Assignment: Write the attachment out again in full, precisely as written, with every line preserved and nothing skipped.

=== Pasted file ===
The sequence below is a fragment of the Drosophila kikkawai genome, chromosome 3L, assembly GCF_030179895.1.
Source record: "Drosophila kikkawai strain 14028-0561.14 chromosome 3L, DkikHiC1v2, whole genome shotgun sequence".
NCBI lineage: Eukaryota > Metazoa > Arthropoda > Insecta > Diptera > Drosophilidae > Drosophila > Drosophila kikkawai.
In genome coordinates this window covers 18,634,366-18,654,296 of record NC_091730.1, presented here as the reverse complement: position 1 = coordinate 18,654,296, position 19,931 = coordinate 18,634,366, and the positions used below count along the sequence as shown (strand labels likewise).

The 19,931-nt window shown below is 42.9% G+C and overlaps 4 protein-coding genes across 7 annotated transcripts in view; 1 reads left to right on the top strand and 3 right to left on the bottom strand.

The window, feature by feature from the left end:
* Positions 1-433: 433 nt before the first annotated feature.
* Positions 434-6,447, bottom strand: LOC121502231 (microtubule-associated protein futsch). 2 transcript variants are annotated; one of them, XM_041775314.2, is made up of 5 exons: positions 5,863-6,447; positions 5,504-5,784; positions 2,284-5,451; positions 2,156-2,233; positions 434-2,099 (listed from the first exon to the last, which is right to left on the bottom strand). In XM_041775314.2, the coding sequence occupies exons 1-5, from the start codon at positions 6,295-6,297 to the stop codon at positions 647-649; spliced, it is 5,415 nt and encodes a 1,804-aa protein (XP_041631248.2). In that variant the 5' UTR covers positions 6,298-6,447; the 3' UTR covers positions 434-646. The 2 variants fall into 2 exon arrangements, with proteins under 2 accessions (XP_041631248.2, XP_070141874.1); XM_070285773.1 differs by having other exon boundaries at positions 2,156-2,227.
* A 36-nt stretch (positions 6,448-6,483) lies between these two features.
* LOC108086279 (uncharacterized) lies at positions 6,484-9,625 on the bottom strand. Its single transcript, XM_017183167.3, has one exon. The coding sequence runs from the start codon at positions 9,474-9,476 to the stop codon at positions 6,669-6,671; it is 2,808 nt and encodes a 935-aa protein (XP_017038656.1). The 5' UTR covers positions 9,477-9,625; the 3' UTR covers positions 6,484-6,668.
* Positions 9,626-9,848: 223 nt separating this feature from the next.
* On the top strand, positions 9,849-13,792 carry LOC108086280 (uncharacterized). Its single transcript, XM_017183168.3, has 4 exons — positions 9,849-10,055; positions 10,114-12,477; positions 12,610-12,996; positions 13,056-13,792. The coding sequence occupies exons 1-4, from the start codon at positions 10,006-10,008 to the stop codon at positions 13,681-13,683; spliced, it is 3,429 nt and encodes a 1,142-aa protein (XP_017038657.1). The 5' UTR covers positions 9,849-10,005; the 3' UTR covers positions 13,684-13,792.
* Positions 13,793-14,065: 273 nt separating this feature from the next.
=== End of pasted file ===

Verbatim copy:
The sequence below is a fragment of the Drosophila kikkawai genome, chromosome 3L, assembly GCF_030179895.1.
Source record: "Drosophila kikkawai strain 14028-0561.14 chromosome 3L, DkikHiC1v2, whole genome shotgun sequence".
NCBI lineage: Eukaryota > Metazoa > Arthropoda > Insecta > Diptera > Drosophilidae > Drosophila > Drosophila kikkawai.
In genome coordinates this window covers 18,634,366-18,654,296 of record NC_091730.1, presented here as the reverse complement: position 1 = coordinate 18,654,296, position 19,931 = coordinate 18,634,366, and the positions used below count along the sequence as shown (strand labels likewise).

The 19,931-nt window shown below is 42.9% G+C and overlaps 4 protein-coding genes across 7 annotated transcripts in view; 1 reads left to right on the top strand and 3 right to left on the bottom strand.

The window, feature by feature from the left end:
* Positions 1-433: 433 nt before the first annotated feature.
* Positions 434-6,447, bottom strand: LOC121502231 (microtubule-associated protein futsch). 2 transcript variants are annotated; one of them, XM_041775314.2, is made up of 5 exons: positions 5,863-6,447; positions 5,504-5,784; positions 2,284-5,451; positions 2,156-2,233; positions 434-2,099 (listed from the first exon to the last, which is right to left on the bottom strand). In XM_041775314.2, the coding sequence occupies exons 1-5, from the start codon at positions 6,295-6,297 to the stop codon at positions 647-649; spliced, it is 5,415 nt and encodes a 1,804-aa protein (XP_041631248.2). In that variant the 5' UTR covers positions 6,298-6,447; the 3' UTR covers positions 434-646. The 2 variants fall into 2 exon arrangements, with proteins under 2 accessions (XP_041631248.2, XP_070141874.1); XM_070285773.1 differs by having other exon boundaries at positions 2,156-2,227.
* A 36-nt stretch (positions 6,448-6,483) lies between these two features.
* LOC108086279 (uncharacterized) lies at positions 6,484-9,625 on the bottom strand. Its single transcript, XM_017183167.3, has one exon. The coding sequence runs from the start codon at positions 9,474-9,476 to the stop codon at positions 6,669-6,671; it is 2,808 nt and encodes a 935-aa protein (XP_017038656.1). The 5' UTR covers positions 9,477-9,625; the 3' UTR covers positions 6,484-6,668.
* Positions 9,626-9,848: 223 nt separating this feature from the next.
* On the top strand, positions 9,849-13,792 carry LOC108086280 (uncharacterized). Its single transcript, XM_017183168.3, has 4 exons — positions 9,849-10,055; positions 10,114-12,477; positions 12,610-12,996; positions 13,056-13,792. The coding sequence occupies exons 1-4, from the start codon at positions 10,006-10,008 to the stop codon at positions 13,681-13,683; spliced, it is 3,429 nt and encodes a 1,142-aa protein (XP_017038657.1). The 5' UTR covers positions 9,849-10,005; the 3' UTR covers positions 13,684-13,792.
* Positions 13,793-14,065: 273 nt separating this feature from the next.